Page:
This album follows on from Bogotá 1:
Bogotá is different from other Latin American capitals that I know in that there are few tourists. It has no really famous or spectacular sights. Its architecture is relatively undistinguished, especially regarding the postcolonial period. But I‘m surprised to find that it actually preserves a lot of its heritage from the period of Spanish rule. None of it breathtaking perhaps, but impressive in its own way.
The impressive Iglesia de S. Ignacio, the church of the Jesuits, was completed in 1697. Discouragingly, its doors look as if they hadn‘t been unlocked in years.
The same is not true of the adjacent conventual buildings, which house the Museo Colonial. This mostly contains colonial-era religious art, some of it astonishing.
The cloister of the Jesuits.
This very striking Coronation of the Virgin is thought to be by Angelino Medoro. Born in Naples in 1567, Medoro may have trained in Rome before picking up some Spanish influences in Seville. He then went to work in South America, first in Bogotá and nearby Tunja, then in Quito and finally in Lima. Eventually he retired to Seville, where he died in 1631.
The go-to painter in 17th-c. Bogotá was Gregorio Vásquez de Arce y Ceballos. The museum has a number of his paintings, such as this St. Francis.
St. Francis again (here receiving the stigmata), by an unknown contemporary of Vásquez.
The prize for Sexiest Saint must go to this St. Diego of Alcalá, also anonymous and also from the 17th c.
Meet Joseph Solís Folch de Cardona, Viceroy of the Viceroyalty of Nueva Granada (of which Bogotá was the capital) in the mid-18th c. Rather more public-service oriented than he looks in this portrait, on retiring in 1761 he became a Franciscan friar.
This character, named Antonio Caballero y Góngora, managed to be both archbishop of Bogotá AND viceroy of Nueva Granada in the 1780s. Sounds shady to me, but he, too, apparently did good things, especially for higher education and the furtherance of our knowledge of botany. I have yet to find out what he needed three mitres for.
Baptism of Sto. Domingo de Guzmán. Nueva Granada, 18th c.
In the old quarter of Bogotá a surprising number of dwellings date from before 1800.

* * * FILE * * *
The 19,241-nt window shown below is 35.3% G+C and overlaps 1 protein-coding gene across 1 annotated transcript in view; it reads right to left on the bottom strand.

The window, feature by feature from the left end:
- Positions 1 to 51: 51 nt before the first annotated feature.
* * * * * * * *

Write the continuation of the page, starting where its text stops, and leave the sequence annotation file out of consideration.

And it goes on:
This house, for example, turns out to have belonged to Gregorio Vásquez the painter.
„In this house lived and died [on 6 August 1711] Gregorio Vásquez Ceballos. His hometown Bogotá honours itself by paying this homage to him.“
Vásquez‘ house is the one on the corner to the right. So from his windows he had a fine view of the Iglesia de la Candelaria opposite. (Or maybe it annoyed him because its construction took place under his nose.)
Iglesia de la Candelaria (1688-1703)
Iglesia de la Candelaria ( Nra. Señora de la C.)
The style of the painted decoration would seem to point to the late 18th/early 19th c. rather than the period of construction. In fact the Spanish-language Wikipedia article on the building ascribes at least some of it to Pedro Alcántara Quijano Montero (1878-1953), „a Colombian artist, engraver, author and set designer“ (according to the English-language Wikipedia article on him). By contrast, the Wikipedia article on the building says the high altar is 18th-c., whereas I remember reading in the church that it dates from the turn of the 20th c. It does look awfully perfect, usually an indication of the availability of machine-tools. Unfortunately I only glanced at the information provided in the church as we were pressed for time, thinking I would be able to check on the internet later. This turns out to be not so easy. It is possible that the information in the church that I thought referred to the main altar in fact referred to another altar in the church.
At last, some coffee in this (no doubt colonial-era) patio.
Next album — Bogotá 3: